response = check_state_command(...);

check_state_command() function.

 

Later I'll give you pictures during debugging.

Thanks for helping.

 

Last Edited: Wed. Jan 3, 2018 - 02:43 PM
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kobogia wrote:
I want to assign the return value of the "check_state_command()" function to the "response" variable and if it is <!=0> then run that is inside.

Yes, that is what your code as written will do.

 

But it is a common mistake for people to write code like that when they did want a compare rather than an assignment.

 

For clarity, it is better to write it as

response = check_state_command(...);
if( response )
{
   :
   : 

You don't save any code space by compacting your source text!

 

 

 

 

Quote:

The problem starts here:

else if ((response == 1) && (desire_state == 0))

 

Please give me detailed explanation if possible.

 

I think you need to start by giving a clear explanation of what, exactly, the problem is.

 

I have already raised a number of points in #10 - please address them

 

 

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awneil wrote:
For clarity, it is better to write it as

response = check_state_command(...);
if( response )
{
   :
   : 

 

 

Or, as you don't use response, as

if( check_state_command(...) )
{
   :
   : 

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So, I captured some images during debugging in order to explain you what the problem is.

I made also all suggested corrections in my code.

The GSM module is already switched ON because I have pressed the push button once and the first part of program is working well.

 

Now, when I press again the push button in order to switch OFF the GSM module.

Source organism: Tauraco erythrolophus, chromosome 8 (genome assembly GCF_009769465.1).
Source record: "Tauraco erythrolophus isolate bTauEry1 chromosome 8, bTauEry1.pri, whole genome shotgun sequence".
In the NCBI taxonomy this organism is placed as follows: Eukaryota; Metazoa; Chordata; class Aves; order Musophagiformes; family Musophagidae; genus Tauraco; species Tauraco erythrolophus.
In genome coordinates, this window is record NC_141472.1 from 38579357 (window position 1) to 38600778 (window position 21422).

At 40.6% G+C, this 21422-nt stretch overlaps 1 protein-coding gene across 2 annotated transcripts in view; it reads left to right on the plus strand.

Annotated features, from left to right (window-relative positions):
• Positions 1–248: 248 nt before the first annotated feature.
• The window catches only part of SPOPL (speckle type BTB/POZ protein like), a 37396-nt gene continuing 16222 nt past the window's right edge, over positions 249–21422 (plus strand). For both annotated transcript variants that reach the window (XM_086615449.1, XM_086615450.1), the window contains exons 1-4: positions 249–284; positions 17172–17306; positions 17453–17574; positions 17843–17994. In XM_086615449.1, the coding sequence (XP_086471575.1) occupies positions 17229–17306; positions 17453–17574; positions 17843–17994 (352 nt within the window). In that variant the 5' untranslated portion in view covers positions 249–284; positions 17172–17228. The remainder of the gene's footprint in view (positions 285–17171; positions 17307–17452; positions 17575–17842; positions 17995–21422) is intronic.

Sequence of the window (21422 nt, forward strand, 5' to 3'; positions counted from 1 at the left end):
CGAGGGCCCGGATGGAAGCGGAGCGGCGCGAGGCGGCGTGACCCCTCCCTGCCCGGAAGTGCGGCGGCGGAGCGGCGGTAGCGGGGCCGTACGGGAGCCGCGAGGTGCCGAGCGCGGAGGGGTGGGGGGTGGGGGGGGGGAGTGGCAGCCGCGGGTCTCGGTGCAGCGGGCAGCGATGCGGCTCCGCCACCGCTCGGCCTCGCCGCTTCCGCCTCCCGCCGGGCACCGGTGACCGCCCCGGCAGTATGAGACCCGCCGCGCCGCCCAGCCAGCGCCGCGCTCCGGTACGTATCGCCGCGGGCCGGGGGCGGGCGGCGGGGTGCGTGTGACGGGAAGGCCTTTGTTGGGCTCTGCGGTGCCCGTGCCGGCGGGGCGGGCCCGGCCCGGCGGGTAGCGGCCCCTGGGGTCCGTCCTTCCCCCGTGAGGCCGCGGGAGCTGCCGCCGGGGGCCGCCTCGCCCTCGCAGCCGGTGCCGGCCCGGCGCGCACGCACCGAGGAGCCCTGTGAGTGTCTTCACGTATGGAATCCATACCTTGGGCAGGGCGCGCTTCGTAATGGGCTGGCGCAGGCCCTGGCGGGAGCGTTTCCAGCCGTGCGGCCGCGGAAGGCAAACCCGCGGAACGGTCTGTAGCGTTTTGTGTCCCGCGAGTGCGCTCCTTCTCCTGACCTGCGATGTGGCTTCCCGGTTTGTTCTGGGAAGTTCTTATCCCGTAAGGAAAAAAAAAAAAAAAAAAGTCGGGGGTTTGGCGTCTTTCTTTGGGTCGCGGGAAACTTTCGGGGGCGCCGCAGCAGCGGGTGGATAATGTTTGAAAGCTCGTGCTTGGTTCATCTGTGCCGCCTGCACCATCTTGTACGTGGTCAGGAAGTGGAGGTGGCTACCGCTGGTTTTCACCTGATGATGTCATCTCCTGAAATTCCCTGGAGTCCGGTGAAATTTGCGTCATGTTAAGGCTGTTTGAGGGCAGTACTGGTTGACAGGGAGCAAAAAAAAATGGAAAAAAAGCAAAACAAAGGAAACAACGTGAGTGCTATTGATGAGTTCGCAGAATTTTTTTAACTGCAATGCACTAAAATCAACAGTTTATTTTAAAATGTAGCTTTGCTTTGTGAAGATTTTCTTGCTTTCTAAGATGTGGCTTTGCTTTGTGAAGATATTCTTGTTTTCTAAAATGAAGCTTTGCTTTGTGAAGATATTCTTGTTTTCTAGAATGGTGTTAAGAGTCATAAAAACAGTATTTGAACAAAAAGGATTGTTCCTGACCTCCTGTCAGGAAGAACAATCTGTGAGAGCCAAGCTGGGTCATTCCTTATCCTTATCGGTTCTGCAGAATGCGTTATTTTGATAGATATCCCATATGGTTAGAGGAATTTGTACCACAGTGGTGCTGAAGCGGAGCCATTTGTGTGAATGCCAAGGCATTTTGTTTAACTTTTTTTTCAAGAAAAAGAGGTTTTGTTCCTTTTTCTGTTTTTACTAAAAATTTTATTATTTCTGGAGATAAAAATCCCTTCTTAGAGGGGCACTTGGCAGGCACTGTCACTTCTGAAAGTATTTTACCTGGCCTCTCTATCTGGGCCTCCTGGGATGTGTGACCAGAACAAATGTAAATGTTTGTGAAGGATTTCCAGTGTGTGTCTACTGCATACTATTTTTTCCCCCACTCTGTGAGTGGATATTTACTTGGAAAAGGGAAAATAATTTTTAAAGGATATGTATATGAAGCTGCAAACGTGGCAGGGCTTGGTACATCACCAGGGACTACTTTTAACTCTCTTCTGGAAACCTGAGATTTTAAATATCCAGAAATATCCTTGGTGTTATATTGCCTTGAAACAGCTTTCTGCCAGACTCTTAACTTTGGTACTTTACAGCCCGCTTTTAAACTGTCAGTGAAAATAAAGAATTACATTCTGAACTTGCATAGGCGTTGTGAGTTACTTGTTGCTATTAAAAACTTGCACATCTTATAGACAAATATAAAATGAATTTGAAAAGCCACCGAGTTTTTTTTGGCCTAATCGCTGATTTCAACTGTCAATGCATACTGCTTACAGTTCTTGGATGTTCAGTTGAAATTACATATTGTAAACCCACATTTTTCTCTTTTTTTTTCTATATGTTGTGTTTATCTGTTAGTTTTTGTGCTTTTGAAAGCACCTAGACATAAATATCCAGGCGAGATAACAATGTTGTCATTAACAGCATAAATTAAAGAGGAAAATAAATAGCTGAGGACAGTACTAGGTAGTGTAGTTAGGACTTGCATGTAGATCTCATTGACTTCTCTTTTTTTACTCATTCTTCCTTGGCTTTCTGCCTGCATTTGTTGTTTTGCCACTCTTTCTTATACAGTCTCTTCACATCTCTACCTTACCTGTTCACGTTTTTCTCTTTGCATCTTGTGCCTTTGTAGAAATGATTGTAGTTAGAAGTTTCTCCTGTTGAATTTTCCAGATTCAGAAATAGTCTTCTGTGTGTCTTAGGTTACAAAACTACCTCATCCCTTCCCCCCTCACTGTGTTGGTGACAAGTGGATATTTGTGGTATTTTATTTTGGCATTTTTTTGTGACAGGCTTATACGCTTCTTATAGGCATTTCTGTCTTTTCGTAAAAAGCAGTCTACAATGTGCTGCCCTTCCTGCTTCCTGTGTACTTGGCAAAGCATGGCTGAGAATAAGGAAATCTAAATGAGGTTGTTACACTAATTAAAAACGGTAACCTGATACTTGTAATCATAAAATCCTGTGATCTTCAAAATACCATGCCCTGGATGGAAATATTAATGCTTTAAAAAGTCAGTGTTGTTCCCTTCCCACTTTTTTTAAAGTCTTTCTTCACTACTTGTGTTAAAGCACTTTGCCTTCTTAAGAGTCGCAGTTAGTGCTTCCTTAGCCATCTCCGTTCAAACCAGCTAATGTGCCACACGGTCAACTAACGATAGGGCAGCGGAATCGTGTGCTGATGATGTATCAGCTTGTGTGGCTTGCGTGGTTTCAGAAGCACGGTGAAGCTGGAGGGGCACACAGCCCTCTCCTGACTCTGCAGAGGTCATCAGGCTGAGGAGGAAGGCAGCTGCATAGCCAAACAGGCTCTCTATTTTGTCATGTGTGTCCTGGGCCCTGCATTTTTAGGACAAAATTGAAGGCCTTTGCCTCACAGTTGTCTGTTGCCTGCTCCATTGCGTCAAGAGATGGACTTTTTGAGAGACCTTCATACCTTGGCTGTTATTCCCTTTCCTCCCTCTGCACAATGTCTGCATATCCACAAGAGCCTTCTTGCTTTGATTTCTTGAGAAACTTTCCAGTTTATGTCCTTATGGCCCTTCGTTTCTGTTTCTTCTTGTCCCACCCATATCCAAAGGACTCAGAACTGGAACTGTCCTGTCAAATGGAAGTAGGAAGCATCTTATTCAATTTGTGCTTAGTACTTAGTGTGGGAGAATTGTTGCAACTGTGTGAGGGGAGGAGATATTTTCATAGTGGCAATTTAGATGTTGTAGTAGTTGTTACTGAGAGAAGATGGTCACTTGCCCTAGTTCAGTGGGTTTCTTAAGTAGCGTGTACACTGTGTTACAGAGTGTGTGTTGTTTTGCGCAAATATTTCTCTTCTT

On image (1d) showed the first IF statement which compares if the "response" and "desire_state" are equal or not.

As you can see below in watch variable's table those two variables are not equal and that is correct.

 

Image (2d).

At the next step the program jumps to the "else if((response==1) && (desire_state==0))" statement which is also correct according to our variable's values.

 

Image (3d).

Finally at the next step the program jumps to the end of the function without entered in the above "else if" statement and that is the problem.

I hope that I explained it good and you understood which is the issue.

 

 

 

 

 

Last Edited: Wed. Jan 3, 2018 - 08:00 PM
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Sometimes the debugger pointer is not in sync with the code.  What happens if you step a few times more?

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"void transmigratus(void) {transmigratus();} // recursio infinitus" - larryvc

"It's much more practical to rely on the processing powers of the real debugger, i.e. the one between the keyboard and chair." - JW wek3

"When you arise in the morning think of what a privilege it is to be alive: to breathe, to think, to enjoy, to love." -  Marcus Aurelius

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larryvc wrote:

Sometimes the debugger pointer is not in sync with the code.  What happens if you step a few times more?

It continue normally to the rest of the program.

I didn't observe any synchronization issue of the debug pointer.

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The code shown in the first screenshot step1 does not match the code in step2 and step3.  This is the reason it skips the else if.  Missing { leading to mismatched if else code flow.

 

Please repost the actual code you are using now with the code editor button <>.